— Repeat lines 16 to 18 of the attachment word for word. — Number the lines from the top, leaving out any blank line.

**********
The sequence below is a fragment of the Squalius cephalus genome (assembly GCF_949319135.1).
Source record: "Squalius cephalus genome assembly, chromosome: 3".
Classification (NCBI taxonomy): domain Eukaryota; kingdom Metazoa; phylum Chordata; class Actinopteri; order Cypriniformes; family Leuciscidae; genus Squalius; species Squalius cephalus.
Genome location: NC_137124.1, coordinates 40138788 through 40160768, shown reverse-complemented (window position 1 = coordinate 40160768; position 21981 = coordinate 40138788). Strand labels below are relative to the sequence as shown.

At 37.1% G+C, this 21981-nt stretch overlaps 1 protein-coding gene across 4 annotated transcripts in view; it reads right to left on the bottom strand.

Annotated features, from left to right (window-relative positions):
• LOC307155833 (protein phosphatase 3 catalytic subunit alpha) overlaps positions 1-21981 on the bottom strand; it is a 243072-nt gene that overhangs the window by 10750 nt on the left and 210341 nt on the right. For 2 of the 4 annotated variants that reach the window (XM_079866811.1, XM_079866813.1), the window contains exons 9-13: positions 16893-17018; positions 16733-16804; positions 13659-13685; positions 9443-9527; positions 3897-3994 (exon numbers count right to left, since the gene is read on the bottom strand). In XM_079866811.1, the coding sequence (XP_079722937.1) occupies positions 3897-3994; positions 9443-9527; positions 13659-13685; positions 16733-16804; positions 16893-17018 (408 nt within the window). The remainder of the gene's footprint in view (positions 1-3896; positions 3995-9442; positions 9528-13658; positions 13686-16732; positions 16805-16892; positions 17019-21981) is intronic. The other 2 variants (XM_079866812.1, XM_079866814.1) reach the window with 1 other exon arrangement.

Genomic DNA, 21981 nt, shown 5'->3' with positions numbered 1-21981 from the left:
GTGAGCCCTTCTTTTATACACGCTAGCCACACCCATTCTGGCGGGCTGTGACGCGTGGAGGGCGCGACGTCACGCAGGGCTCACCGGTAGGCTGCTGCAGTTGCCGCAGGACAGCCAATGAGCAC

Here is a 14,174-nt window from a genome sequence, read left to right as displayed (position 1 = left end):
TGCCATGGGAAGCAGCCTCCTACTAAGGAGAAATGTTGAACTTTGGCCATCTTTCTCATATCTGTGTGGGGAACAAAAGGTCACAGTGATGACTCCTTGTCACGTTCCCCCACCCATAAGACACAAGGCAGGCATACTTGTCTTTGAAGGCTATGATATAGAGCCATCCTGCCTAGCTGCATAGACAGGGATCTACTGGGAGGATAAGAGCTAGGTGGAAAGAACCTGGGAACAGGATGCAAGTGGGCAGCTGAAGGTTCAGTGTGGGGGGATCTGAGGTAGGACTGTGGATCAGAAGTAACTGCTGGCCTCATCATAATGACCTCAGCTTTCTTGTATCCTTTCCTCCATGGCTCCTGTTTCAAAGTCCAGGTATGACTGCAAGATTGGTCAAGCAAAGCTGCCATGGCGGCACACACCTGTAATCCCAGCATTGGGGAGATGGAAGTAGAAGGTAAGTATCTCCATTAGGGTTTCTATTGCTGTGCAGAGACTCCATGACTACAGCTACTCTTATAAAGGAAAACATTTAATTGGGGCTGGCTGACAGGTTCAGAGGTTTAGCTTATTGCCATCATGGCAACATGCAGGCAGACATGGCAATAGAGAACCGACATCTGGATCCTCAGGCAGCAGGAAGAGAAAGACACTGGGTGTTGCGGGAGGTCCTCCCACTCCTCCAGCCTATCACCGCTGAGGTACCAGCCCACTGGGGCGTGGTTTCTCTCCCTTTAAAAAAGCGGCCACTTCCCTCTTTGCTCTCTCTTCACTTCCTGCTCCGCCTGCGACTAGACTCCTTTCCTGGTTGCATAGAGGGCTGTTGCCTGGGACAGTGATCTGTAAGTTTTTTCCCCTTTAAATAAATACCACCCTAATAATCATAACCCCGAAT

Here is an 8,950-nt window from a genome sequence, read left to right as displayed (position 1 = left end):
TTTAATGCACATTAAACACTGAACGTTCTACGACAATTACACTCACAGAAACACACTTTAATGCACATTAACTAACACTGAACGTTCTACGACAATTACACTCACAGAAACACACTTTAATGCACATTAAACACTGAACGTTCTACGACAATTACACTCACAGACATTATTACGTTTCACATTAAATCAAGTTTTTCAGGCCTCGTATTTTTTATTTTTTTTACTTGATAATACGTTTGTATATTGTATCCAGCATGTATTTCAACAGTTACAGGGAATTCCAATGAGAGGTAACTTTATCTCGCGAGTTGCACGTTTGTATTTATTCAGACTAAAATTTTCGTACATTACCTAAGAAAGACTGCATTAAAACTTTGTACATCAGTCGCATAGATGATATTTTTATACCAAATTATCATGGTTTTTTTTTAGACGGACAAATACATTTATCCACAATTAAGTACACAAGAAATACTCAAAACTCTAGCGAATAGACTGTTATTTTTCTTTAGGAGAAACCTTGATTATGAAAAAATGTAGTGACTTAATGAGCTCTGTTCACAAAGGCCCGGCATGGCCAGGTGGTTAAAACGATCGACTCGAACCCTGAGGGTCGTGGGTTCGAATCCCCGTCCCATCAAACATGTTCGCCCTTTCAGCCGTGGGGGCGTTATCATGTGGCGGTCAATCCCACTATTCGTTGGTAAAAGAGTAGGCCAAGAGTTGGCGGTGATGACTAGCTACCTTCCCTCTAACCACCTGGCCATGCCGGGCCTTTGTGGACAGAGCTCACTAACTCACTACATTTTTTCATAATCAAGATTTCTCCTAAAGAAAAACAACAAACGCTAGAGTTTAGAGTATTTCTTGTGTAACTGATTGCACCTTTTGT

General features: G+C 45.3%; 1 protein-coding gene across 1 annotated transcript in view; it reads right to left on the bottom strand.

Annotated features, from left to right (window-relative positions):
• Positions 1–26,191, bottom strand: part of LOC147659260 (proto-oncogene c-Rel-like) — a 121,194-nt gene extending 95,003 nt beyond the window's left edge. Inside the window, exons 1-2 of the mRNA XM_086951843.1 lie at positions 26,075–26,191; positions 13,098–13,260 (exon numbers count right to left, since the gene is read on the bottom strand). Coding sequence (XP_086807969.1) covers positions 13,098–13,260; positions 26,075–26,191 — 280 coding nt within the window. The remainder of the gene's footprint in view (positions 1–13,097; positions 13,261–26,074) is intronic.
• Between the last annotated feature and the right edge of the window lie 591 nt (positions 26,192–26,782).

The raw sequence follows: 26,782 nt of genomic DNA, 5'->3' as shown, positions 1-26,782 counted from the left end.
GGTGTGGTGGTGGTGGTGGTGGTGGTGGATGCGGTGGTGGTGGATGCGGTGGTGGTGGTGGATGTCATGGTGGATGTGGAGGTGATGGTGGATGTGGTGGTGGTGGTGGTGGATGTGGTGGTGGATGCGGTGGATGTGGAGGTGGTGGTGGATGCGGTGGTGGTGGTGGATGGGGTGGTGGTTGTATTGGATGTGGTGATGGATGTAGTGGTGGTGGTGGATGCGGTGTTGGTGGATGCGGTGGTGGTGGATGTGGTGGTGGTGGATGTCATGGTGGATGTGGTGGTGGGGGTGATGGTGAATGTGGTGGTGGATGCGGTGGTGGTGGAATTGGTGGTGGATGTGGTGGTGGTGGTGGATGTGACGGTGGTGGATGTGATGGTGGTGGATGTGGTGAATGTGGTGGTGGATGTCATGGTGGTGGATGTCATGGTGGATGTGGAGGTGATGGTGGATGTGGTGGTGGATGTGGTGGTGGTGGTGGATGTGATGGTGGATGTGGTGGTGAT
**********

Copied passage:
• Positions 1–26,191, bottom strand: part of LOC147659260 (proto-oncogene c-Rel-like) — a 121,194-nt gene extending 95,003 nt beyond the window's left edge. Inside the window, exons 1-2 of the mRNA XM_086951843.1 lie at positions 26,075–26,191; positions 13,098–13,260 (exon numbers count right to left, since the gene is read on the bottom strand). Coding sequence (XP_086807969.1) covers positions 13,098–13,260; positions 26,075–26,191 — 280 coding nt within the window. The remainder of the gene's footprint in view (positions 1–13,097; positions 13,261–26,074) is intronic.
• Between the last annotated feature and the right edge of the window lie 591 nt (positions 26,192–26,782).

The raw sequence follows: 26,782 nt of genomic DNA, 5'->3' as shown, positions 1-26,782 counted from the left end.